As one of the lesser-known countries, going on a trip to Kosovo can be an exciting adventure. Its long and dramatic history is only one of its attractions. Rugged mountains and pine forests also make up its landscape, which presents hiking opportunities. Most of all, half the current population of Kosovo is below 25, making Prishtina and other cities have a youthful, energetic vibe that can be fun to experience while out in the urban nightlife scene.
What to see & do
When in Kosovo, one must stay for some time in its capital. Prishtina features a number of buildings to see, such as the Ethnographic Museum, a beautiful house set in a walled complex in the old bazaar area. It features exhibits on clothes and handicrafts, as well as rituals on birth and burial. Tourists may also be delighted to find traditional gifts such as white eggshell Plis hats and other finely crafted products. After a tour, one can follow up with a visit to the Independence Museum. There are various objects that hold various objects significant in the fight for freedom such as the glasses, typewriter, and the desk of Ibrahim Rugova, the first president of Kosovo, who promoted a non-violent path to independence.
Prizren, a charming Balkan city, preludes an introduction to the countryside of Kosovo. Festivals make the city more vibrant by summer, but the city needs no adornments to attract visitors. Its churches, mosques, and tekkes hark back to the time when Prizren is one of the most significant cities in the area. The Albanian League attests to this, as it is an important site to ethnic Albanians, Bosniaks, and Turks across the region. Sinan Pasha Mosque is also one of the prominent buildings here due to its Ottoman architecture and Islamic influence. A UNESCO World Heritage site can also be found here. The Church of Our Lady of Ljeviš serves as a monument of cultural importance, as it was 14th Serbian Orthodox Church turned into a mosque in the time of the Ottoman and then back to a church in the early 20th century.
Peja should also be part of the list of travellers bent on exploring major parts of the country. The city features beautiful natural sights such as Gjeravica Peak, the highest peak in the country. A backdrop of mountains and the fertile plain of Dukagjini can also be found here, where tourists can view a Turkish bath, the Bajrakli Mosque, Haxhi Zekas Mill, and other landmarks. Tourists can also venture to Decan, a town in western Kosovo, which is famous for its historical roads, as well as forests, rich fauna, and fresh mountain air. The most well-known site here, however, is the Decan Monastery, which is designed in Romanesque and early Gothic techniques.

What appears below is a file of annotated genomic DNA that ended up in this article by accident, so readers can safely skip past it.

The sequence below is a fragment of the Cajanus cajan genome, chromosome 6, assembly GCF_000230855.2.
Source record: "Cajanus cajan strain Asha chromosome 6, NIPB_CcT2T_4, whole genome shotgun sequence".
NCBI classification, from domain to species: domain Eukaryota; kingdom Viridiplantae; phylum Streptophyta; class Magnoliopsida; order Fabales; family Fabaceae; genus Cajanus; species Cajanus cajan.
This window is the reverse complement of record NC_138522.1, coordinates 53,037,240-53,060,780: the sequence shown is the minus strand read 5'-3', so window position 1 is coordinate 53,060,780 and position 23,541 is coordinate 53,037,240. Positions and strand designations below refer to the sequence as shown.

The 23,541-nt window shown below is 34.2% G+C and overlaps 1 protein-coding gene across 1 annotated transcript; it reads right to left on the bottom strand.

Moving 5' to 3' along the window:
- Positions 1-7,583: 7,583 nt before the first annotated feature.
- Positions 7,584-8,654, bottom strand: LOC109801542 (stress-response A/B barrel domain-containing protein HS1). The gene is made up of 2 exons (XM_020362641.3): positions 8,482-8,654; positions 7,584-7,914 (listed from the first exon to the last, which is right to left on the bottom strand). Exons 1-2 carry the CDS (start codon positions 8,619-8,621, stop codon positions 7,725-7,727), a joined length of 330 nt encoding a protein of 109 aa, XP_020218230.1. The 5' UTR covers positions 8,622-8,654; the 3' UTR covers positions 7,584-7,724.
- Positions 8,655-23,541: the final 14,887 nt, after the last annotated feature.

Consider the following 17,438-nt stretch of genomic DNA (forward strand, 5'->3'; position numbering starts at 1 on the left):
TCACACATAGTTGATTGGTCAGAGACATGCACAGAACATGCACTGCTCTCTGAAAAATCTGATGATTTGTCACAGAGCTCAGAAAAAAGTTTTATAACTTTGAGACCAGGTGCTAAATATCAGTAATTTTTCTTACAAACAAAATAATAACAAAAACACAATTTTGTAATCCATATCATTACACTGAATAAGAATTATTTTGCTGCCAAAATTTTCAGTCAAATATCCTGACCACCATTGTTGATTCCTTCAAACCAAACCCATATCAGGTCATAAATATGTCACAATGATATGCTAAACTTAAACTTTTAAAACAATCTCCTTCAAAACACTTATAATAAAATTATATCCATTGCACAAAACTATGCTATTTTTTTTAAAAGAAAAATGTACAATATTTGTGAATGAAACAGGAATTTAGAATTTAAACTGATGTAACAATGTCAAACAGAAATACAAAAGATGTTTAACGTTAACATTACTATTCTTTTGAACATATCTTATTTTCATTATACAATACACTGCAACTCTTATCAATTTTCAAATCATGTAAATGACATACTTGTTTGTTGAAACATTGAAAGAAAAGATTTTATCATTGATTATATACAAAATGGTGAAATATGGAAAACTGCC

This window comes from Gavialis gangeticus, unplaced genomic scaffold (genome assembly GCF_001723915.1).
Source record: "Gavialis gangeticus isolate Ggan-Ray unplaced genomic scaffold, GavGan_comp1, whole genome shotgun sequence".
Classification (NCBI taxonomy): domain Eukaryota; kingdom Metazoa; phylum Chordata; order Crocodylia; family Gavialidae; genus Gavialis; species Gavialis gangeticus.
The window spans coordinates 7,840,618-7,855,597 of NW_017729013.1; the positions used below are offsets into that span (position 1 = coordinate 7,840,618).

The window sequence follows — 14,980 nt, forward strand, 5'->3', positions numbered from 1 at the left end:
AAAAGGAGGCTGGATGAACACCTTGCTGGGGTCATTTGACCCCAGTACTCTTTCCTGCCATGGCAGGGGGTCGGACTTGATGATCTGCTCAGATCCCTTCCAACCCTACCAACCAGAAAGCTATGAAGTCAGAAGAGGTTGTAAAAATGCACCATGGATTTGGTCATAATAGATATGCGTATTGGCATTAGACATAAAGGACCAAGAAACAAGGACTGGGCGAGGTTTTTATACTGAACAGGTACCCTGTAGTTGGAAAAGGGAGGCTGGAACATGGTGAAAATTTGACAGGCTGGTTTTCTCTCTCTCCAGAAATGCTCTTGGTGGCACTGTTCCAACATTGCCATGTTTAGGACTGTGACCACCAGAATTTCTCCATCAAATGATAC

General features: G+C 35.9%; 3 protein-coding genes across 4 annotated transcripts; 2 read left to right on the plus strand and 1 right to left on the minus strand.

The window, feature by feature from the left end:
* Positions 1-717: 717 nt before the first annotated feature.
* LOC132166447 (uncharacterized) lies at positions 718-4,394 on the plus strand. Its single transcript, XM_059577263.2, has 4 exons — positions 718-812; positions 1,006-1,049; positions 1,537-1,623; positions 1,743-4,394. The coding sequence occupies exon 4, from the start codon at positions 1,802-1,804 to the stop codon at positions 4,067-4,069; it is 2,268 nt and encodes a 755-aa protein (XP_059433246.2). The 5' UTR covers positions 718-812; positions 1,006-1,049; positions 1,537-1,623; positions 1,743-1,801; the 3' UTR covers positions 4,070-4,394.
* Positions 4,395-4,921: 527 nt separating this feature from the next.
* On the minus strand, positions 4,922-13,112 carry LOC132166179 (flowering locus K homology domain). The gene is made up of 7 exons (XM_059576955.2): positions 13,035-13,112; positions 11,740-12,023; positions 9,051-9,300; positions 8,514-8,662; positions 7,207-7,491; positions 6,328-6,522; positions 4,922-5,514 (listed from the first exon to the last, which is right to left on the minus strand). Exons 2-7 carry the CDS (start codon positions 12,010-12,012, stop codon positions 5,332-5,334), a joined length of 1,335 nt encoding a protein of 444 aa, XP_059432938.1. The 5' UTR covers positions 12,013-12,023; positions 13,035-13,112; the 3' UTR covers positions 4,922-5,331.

How to get around
Travellers can go around on the buses that connect all the main towns and villages of Kosovo. Buses also transport passengers between Prishtina, Prizren, and Peja operate regularly. One can also board the train going to Phristina, Peja, Fushe Kosove, Gracanica, Han I Elezit, and Mitrovica. Although not as reliable as the buses, tourists will find scenic views of the countryside on the route to and from Skopje. This makes it necessary for travellers to consider renting a car for better convenience, especially when venturing to the countryside. Those staying in the cities, however, can take the taxis as an alternative.
How to get there
Those interested to see the sights of Kosovo can schedule connecting flights to Prishtina International Airport. Airlines serving here include: Adria Airways, Air Bucharest, Air Mediterranee, Austrian Airlines, BelairAir Berlin, Croatia Airlines, Denim Air, Etihad Regional, easyJet Switzerland, Edelweiss Air, Freebird Airlines, Germania, Germanwings, Helvetic Airways, Jetairfly, Norwegian Air Shuttle, Pegasus Airlines, Scandinavian Airlines, and Turkish Airlines.